Huntley—heightens the interest in the poet's dedicated to his wife), and also in Beethoven's not only from the composer's three other Symfortunes, and so does the poet's own resistance Sonata in F sharp (op: 78), there were signs of phonies, but from all other works of this class
. to the temptations offered to him by Nat immaturity so far as the reading of the works The analyst notices--nay, we may almost say
was concerned; but in all the other pieces he regrets - the rigid adherence to classical forms Boaden, the dissolute draughtsman-an early gave a very good account of himself. His tech- exhibited in every movement. When the spirit agnostic. Mr. George Barrett plays that part nique is excellent: he has an agreeable touch, leads & composer to depart from established very forcibly; and there is still another part in and he plays intelligently. Bach's Chromatic forms, by all means let him do so; otherwise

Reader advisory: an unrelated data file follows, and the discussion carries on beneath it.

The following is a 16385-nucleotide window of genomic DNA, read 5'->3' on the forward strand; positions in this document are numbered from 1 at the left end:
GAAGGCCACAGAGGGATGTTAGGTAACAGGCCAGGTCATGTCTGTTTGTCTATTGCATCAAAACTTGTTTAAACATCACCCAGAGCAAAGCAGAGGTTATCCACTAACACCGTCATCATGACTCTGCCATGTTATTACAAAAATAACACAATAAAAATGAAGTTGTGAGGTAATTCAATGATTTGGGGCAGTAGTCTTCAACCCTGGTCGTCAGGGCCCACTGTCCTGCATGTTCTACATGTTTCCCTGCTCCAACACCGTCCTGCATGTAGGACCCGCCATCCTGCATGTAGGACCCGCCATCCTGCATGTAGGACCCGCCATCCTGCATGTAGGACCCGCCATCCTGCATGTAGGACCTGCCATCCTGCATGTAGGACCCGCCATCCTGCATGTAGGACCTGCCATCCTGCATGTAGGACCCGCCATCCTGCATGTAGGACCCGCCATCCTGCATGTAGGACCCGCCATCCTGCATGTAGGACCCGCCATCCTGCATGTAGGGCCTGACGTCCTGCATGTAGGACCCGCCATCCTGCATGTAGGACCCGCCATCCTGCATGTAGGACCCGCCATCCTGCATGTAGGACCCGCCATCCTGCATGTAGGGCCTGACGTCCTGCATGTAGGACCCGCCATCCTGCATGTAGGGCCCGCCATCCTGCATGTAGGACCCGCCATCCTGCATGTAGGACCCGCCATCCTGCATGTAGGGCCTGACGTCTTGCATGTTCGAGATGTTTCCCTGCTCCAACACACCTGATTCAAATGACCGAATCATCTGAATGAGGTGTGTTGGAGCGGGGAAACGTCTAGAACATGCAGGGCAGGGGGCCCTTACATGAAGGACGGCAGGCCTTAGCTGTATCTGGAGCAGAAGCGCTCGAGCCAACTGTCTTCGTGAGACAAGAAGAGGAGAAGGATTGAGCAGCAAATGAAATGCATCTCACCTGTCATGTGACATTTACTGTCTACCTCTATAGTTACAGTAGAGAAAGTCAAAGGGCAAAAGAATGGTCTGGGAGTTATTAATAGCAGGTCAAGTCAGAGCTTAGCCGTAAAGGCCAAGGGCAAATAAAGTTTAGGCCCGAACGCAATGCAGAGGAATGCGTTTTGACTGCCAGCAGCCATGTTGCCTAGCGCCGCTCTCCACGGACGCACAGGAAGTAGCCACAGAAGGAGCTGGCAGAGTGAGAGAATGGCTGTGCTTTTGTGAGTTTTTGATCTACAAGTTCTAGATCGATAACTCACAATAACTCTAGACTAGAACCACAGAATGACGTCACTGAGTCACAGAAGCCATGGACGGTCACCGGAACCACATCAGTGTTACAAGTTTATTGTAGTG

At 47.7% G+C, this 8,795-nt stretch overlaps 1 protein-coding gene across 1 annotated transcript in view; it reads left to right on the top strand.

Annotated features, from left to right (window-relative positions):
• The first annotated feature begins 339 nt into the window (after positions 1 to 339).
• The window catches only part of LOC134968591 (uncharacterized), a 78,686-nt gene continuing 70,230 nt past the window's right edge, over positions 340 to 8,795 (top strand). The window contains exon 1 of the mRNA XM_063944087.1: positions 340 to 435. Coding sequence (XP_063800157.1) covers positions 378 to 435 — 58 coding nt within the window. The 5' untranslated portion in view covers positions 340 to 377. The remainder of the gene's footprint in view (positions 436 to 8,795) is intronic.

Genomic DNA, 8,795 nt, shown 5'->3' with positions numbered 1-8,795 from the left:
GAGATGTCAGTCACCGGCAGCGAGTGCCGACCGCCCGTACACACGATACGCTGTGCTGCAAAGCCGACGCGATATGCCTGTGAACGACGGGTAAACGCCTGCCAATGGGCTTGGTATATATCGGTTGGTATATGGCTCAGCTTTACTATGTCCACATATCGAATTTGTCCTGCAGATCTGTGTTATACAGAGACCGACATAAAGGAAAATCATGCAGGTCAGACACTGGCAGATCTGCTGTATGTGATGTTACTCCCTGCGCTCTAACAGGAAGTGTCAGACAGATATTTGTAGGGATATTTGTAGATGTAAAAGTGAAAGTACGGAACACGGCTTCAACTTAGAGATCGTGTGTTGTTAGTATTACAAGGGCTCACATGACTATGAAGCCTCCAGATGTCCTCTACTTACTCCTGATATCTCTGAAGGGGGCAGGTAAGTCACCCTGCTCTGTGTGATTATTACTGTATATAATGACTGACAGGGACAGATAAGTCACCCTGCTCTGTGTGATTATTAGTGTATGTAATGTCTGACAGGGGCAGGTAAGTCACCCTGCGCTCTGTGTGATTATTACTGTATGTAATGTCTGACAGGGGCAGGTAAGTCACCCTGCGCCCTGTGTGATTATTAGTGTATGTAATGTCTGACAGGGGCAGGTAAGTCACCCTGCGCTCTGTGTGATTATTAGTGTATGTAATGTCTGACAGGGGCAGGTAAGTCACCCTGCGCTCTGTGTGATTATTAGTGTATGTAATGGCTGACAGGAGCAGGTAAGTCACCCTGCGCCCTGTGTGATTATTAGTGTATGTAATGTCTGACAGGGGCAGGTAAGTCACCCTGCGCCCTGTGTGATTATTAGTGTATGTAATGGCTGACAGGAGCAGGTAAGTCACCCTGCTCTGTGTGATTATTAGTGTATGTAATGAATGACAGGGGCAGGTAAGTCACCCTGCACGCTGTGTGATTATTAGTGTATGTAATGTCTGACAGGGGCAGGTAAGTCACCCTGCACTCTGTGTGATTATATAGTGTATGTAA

, the little piece, but it is of little account. It Fantasia, Mendelssohn's Caprice in E (op. 33, following in the footsteps of illustrious predeis that of the cousin of Lady Mary-Cecilia No. 2), and Brahms' “ Variations and Fugue on cessors is not only right, but praiseworthy, is her name—who comes with Lady Mary so
an Air of Handel” (op. 24) were most success- Space will not allow of a detailed notice of the that that young woman shall not defy the fully rendered. The last-named piece, indeed, music. The opening movement does not altoconventionalities too appallingly. As the
was given with remarkable clearness, power, gether satisfy us in the choice of subject